Obama Endorsement A Negative In Battleground States
Barack Obama may not be doing much campaigning in the fall if recent poll numbers are any indication.
The Democratic-leaning Public Policy Polling reports that President Obama may actually harm candidates in at least five states if he endorsed and campaigned with them this fall:
In Illinois, Louisiana, Pennsylvania, Ohio, and Wisconsin an Obama endorsement comes down as a net negative impact on the chances of a voter supporting a candidate by anywhere from 14 to 33 points. There are two reasons for that. First, Republicans respond more negatively to Obama than Democrats do positively. Second, independents are completely unimpressed by an Obama endorsement. In Ohio 6% say they’re more likely to support an Obama endorsed candidate while 57% say they’re less likely to. In Wisconsin it’s a 6/51 spread. In Pennsylvania it’s 10/56. In Illinois it’s 15/39 and in Louisiana it’s 16/49.
This isn’t all that surprising, of course. Last year the President made campaign appearances for Jon Corzine in New Jersey and Creigh Deeds in Virginia, and his appearances had no discernible positive impact on the outcome of the races in those states. Then, in January, he made a last minute trip to Massachusetts to campaign for Martha Coakley, who ended up losing to Scott Brown.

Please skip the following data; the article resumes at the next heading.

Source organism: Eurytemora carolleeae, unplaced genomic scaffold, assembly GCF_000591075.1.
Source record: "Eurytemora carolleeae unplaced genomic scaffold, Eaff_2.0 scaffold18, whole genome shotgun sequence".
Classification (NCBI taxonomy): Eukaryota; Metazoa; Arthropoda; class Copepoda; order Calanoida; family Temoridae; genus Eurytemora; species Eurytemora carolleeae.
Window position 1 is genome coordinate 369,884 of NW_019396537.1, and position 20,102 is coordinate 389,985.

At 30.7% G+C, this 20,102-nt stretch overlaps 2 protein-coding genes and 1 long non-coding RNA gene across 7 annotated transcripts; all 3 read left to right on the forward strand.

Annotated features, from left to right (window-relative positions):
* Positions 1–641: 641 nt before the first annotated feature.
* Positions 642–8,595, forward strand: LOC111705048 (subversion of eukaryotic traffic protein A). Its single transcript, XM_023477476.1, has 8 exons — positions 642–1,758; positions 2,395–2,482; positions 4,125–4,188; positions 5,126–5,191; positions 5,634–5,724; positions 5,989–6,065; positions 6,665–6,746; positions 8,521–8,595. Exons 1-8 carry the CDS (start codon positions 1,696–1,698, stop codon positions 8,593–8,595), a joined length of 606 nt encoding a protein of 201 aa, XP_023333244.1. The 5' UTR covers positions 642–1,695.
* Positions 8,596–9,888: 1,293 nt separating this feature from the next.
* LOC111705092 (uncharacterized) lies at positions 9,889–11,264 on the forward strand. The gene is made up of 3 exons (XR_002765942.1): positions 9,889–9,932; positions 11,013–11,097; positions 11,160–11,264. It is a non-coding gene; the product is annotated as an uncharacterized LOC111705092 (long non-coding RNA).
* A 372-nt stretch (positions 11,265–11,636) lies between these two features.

In the case of these five states, though, the negative impact of associating with the President couldn’t be more stark:
What’s perhaps most striking about these numbers is the fact that, with the exception of Louisiana, each of these states are ones that Obama won, in some cases by overwhelming margins, in the 2008 election.
It’s not just an anti-Obama feeling driving these numbers, though, because Bill Clinton would have the same impact in the states in question:
Clearly, then, we’re dealing with an anti-Democrat wave in these states rather than just animus toward the President, and that’s not good news for the Democrats in the fall.